Looking for somebody to helpIf you see a customer looking around, catch their gaze, and use a facial expression such as raising your eyebrows to signal that you are ready to help. If they sustain the glance or raise their eyebrows too, move in to help them with a purchase. This is particularly significant if they are holding the product or have just spent time looking at a limited product range.

Asking questions about detail If, when you offer help, they begin asking specific questions or more detail about the product, they are likely to be more interested in a purchase. If a customer asks about the functionality of the product they may well have a checklist of information they’re seeking so ask for details about the information they want. You can also ask more about how they will use or wear the item, which allows you to advise on the best choice.

Asking about price – This is a good and the most obvious buying signal. You can tell the customer the price or you can ask how much they are looking to spend. If they tell you then you can help them find the best value for the money they have to spend.

Using possession language – When a customer picks up a product they are getting a sense of owning it. This continues when they talk about how they will use it – which is a good reason to encourage this talk. Look for when a customer uses  ‘I’ language, and try to get them to use it. Ask how they will use it. You can even talk about the product as if they already own it, although be careful of being unsubtle and pushy.

Asking another person’s opinionWhen a customer asks another person’s opinion about an item it can be a signal that they’re thinking about buying the product and are looking for peer confirmation. This can sometimes mean you find yourself also selling to the second person. Think about this when you are making the initial sale – include other people who might be involved in the buying decision – though be aware of signals from the actual buyer that might indicate whether he or she wants to be the main focus or appreciates others being included.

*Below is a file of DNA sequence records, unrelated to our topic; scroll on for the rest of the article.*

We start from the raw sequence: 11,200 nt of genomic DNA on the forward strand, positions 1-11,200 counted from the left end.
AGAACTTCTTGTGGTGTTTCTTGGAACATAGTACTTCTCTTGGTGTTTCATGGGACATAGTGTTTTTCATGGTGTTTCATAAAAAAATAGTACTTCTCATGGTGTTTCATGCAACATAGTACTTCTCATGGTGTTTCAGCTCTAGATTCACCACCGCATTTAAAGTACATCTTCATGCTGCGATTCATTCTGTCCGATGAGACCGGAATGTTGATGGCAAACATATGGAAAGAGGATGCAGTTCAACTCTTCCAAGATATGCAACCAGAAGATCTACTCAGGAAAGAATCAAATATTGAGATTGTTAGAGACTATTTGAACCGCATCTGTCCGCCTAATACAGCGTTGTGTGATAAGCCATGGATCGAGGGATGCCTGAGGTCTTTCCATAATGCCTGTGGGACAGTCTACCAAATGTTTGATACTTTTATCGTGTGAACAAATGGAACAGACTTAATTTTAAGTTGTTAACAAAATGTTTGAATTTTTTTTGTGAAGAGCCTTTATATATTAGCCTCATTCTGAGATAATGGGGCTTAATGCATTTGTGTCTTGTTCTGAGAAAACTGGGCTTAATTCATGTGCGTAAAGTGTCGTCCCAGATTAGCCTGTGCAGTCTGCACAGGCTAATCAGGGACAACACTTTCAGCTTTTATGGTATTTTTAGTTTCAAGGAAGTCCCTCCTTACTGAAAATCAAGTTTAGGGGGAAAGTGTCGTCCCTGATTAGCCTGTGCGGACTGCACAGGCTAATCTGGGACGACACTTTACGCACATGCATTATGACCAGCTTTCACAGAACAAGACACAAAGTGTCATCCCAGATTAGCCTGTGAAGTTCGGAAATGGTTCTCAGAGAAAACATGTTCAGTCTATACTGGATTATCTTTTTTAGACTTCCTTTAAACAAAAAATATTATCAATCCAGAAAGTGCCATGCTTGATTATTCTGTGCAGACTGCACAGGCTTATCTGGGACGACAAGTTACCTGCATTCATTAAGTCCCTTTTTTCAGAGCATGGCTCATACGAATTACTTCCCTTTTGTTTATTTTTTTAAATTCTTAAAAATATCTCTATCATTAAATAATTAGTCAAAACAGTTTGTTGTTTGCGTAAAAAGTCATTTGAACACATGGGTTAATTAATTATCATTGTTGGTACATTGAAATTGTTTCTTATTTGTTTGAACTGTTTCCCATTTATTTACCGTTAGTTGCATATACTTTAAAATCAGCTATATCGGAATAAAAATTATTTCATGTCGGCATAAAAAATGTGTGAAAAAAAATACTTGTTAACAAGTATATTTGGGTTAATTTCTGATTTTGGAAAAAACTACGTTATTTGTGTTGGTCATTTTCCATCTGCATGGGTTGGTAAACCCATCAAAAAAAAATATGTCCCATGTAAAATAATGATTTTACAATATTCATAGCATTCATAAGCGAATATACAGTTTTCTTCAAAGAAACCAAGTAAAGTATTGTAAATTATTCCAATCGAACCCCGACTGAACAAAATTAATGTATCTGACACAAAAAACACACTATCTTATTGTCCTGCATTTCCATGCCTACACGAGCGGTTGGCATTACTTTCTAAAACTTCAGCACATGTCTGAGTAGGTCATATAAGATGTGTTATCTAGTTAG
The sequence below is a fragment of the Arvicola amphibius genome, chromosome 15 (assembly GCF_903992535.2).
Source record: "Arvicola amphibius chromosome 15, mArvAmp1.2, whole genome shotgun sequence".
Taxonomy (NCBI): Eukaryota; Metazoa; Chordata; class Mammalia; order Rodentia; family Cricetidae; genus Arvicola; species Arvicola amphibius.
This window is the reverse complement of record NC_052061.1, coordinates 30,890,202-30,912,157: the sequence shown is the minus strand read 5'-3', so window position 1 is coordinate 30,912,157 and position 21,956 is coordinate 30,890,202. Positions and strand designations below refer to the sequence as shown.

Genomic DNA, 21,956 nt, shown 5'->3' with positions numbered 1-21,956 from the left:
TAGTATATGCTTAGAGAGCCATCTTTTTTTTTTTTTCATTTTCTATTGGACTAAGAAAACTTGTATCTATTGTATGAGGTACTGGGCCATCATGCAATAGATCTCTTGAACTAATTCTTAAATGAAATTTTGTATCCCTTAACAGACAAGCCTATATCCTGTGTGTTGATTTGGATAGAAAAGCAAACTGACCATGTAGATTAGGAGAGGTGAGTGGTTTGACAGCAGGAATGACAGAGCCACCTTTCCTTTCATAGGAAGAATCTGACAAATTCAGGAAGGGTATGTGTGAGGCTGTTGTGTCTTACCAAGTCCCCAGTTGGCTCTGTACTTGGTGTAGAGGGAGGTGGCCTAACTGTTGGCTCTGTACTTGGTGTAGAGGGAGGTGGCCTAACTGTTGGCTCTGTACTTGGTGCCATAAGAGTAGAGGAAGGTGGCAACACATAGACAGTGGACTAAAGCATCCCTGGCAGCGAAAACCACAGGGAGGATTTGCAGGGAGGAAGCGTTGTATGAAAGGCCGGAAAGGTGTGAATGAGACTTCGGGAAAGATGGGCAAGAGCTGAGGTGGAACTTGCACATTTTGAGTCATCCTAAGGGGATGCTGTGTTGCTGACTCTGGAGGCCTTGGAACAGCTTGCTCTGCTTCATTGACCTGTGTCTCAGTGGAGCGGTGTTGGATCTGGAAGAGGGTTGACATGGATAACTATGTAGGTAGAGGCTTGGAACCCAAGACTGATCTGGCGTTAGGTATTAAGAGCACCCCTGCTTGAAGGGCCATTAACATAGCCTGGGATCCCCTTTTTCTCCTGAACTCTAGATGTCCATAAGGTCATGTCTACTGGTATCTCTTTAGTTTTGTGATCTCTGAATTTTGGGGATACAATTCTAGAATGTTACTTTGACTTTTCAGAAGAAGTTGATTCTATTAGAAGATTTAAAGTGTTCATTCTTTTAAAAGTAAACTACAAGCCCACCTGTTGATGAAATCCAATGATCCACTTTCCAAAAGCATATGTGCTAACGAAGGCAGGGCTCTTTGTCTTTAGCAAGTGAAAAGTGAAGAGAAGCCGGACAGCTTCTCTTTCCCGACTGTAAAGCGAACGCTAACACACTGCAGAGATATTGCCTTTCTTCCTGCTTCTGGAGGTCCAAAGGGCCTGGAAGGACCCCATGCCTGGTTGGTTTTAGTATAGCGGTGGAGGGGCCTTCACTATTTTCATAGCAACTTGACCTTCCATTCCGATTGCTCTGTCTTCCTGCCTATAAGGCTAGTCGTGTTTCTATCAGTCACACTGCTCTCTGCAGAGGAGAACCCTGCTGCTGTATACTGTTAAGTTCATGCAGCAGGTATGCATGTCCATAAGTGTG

Body state changesAny transition in non-verbal communication will typically signal a change in mental state that may well indicate readiness to buy. If someone suddenly relaxes after asking questions or discussing the product, it could be a signal that they have changed mental state. Other signals include changes in body position, gesture, skin tone, style of talk and so on.

Touching their moneyIf a customer touches their wallet or purse and especially if they get out cash or credit card, this is a very strong signal for you. Get to them and ask if you can help. If they say they want to buy, just take their money and be careful not to ‘unsell’ the product by your overzealous and non-needed sales patter.

It’s very important that sales staff understand buying signals and these points could be valuable for your next training session.











ABOUT THE AUTHOR
Barbara Crowhurst

Contributor • Retail Makeover


Barbara Crowhurst is CEO of Retail Makeover as well as an internationally-recognised retail consultant. Visit: retailmakeover.ca









Sunday, 21 April, 2019 08:08pm
login to my account
Username: Password:
Dansk Smykkekunst
advertisement
Peter W Beck
advertisement
Display 3 dupe
advertisement
(c) 2019 Gunnamatta Media